As part of my Ph.D. dissertation, I have been conducting a comprehensive review of literature on Epsilon Aurigae. Each month I will select one paper to review or discuss, adding relevant information from more recent literature when necessary.
Even before the announcement at Don Hoard's press conference at the recent American Astronomical Society about the eps Aur system being in the so-called “low-mass” state, several other authors had proposed such an idea. In this issue of the CS newsletter, I will briefly discuss two papers that consider the low-mass scenario.
Before we continue, we first need to discuss what the “high” and “low” mass models mean, both in terms of the physical parameters and the evolutionary state of the system. The high-mass model would describe the (visible) F-star as a massive Population I F-supergiant with a mass of ~15 solar masses. Spectroscopic observations imply that the two components of the system are of almost equal mass (which is heaver is not known a priori). In this scenario, the disk (plus whatever is inside) have come in at about 13 solar masses. In general, it is assumed that disk itself has relatively little mass, therefore a majority of the 13 M0 resides inside of the disk as some object. It was proposed by Lissauer et. al. (1984) that the system itself might be a triple, in which the massive F-supergiant was accompanied by a pair of B-stars shrouded inside of the disk. This situation would allow for the mass ratio to be maintained, without creating excess light in the system, thereby agreeing with observations. In the low mass model, the (visible) F-star is described as a lightweight 4-5 solar mass AGB or Post-AGB star accompanied by a B-star enshrouded inside of a disk.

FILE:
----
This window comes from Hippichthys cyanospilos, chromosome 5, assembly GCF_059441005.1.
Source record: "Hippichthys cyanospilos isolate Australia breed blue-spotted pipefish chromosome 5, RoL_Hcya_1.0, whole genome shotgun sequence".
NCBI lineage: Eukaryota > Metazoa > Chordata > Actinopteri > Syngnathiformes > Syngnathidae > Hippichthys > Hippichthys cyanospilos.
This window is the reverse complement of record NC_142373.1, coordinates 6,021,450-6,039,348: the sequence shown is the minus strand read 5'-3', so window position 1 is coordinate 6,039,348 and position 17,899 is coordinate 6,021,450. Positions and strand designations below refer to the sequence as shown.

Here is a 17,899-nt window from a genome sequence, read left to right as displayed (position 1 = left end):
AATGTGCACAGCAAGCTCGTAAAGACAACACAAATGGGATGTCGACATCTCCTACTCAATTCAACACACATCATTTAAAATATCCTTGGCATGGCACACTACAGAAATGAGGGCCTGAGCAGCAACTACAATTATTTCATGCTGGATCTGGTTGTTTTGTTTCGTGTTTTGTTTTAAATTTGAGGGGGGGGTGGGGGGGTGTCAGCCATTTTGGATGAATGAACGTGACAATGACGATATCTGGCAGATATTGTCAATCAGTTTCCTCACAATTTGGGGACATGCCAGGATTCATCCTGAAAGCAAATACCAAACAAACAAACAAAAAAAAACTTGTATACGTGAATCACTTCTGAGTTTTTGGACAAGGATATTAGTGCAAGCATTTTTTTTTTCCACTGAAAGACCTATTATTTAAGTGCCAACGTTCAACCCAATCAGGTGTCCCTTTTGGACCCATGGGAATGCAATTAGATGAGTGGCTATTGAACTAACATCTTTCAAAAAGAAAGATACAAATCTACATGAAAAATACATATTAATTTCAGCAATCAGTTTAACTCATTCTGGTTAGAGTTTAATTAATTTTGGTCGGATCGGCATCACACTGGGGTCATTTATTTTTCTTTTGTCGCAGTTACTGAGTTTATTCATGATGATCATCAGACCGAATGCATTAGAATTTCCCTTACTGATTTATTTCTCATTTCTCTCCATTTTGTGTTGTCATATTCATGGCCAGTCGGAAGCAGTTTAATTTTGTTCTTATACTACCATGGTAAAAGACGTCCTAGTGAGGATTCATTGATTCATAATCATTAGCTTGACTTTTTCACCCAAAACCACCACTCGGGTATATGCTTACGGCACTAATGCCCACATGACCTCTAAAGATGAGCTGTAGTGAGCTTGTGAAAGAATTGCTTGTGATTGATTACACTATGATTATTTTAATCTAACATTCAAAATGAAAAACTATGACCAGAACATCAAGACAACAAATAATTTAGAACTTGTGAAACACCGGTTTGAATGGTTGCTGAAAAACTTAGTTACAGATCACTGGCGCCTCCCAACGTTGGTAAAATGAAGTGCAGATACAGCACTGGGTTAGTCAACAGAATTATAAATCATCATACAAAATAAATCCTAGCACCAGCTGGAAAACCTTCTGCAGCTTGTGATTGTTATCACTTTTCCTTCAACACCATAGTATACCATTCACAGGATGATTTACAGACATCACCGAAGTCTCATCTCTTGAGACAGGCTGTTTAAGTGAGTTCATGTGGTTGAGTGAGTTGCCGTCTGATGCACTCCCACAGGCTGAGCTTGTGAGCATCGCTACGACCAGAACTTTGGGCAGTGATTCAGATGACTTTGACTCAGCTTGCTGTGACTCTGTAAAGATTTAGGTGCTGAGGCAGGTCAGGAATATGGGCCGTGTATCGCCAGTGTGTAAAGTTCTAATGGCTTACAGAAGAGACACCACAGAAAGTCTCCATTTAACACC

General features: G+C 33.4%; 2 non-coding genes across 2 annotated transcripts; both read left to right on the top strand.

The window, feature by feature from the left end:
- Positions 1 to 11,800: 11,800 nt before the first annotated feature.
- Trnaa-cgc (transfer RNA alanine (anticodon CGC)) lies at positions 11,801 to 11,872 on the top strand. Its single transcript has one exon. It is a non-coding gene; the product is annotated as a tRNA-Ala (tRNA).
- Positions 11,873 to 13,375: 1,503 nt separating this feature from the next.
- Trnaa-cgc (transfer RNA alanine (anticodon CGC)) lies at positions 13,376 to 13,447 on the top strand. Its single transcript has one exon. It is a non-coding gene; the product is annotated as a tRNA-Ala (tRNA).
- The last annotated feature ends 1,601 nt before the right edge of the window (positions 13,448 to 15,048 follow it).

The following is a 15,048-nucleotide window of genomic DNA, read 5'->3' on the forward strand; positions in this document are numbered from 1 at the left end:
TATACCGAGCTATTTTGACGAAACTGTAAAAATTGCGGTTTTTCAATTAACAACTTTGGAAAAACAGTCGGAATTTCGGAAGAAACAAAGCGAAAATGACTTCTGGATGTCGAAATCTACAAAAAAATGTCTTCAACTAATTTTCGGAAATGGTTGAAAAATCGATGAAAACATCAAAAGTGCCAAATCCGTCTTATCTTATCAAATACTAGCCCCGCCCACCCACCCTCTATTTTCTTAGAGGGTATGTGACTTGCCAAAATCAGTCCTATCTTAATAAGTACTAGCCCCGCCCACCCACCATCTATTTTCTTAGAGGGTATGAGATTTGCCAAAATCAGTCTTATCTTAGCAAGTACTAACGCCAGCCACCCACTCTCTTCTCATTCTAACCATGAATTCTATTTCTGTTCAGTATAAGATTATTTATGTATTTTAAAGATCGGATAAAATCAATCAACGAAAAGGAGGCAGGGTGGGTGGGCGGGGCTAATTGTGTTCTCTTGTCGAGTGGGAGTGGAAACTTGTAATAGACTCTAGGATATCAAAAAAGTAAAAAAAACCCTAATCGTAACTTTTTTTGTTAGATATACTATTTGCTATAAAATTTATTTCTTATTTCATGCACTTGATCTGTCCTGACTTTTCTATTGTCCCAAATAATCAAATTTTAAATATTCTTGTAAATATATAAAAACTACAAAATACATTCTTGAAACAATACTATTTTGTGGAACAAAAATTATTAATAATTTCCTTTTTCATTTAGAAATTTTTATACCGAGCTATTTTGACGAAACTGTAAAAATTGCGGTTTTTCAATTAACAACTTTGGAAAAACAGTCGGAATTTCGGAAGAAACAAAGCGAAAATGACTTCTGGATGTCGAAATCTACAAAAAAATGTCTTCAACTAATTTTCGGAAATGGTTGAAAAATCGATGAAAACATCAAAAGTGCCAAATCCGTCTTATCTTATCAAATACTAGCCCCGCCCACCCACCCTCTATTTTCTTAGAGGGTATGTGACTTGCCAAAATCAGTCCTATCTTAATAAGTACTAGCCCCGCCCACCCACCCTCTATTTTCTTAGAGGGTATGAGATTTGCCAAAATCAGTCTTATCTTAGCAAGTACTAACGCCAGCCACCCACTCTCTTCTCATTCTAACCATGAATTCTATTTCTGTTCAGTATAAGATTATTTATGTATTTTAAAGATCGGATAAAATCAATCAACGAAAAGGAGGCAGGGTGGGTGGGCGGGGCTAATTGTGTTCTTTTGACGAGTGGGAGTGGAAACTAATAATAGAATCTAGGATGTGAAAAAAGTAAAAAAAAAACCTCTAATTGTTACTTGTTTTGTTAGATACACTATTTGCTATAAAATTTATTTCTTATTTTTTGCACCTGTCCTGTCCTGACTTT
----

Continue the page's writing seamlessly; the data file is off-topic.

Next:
The first of the two papers I wish to discuss is not often cited in the literature (three times to-date to be exact) written by Takeuti (1986). His work is mostly theoretical, but he concludes that the F-star does not fit models of high-mass supergiants. Instead, he indicates that the best fitting model is one in which there is a “degenerate core and double shell sources with hydrogen-rich envelopes” which “describes a star just subsequent to the stage of mass ejection.” In this case, the degeneracy being discussed means that the core is packed as tightly as allowed by quantum mechanics, being supported by electron degeneracy pressure. In this case, the core would essentially be a white dwarf star that is still surrounded by material (the outer shells). Takeuti's paper continues by discussing possible masses for the F-star by using pulsation theory, indicating the mass of the F-star may be around 6 M0.
The second paper I wish to discuss presents some interesting observational evidence for something in the system having evolved through the AGB-phase. The second paper by Hinkle and Simon (1987) discusses the appearance of CO in the (infrared) spectrum of eps Aur after mid-eclipse. CO is a fairly strong molecule, but it is dissociated before 7000 K, therefore it cannot be in the F-supergiant (T ~ 7500+ K). The timing of its appearance and habitable zone of temperatures implies this CO cloud is associated with the disk itself. The authors also used a high-resolution spectrograph to observe the ratio of 12C to 13C (with typical exposure times around 300 minutes!). What they found was that the 12C/13C ratio is oddly low at 10. Massive F-supergiants typically have a 12C/13C ratio around 15-30. They conclude that this ratio is similar “to low mass stars along the AGB branch.”
As one can see, the low mass model does have supporting evidence, but historically there has been plenty of opposition to this scenario (see Guinan 2002). With the new information provided by Hoard, the high mass vs. low mass debate may finally be settled. The perplexing question that remains is how one can explain an AGB star, disk, and B star in one consistent evolutionary history story.
For further reference, please refer to:
Lissauer et. al. (1984):
The Epsilon Aurigae secondary - A binary embedded within a disk?
A low-mass model of epsilon Aurigae
Hinkle and Simon (1987)
Two micron CO absorption lines in the spectrum of Epsilon Aurigae during eclipse
Toward Solving the Mysteries of the Exotic Eclipsing Binary ε Aurigae: Two Thousand years of Observations and Future Possibilities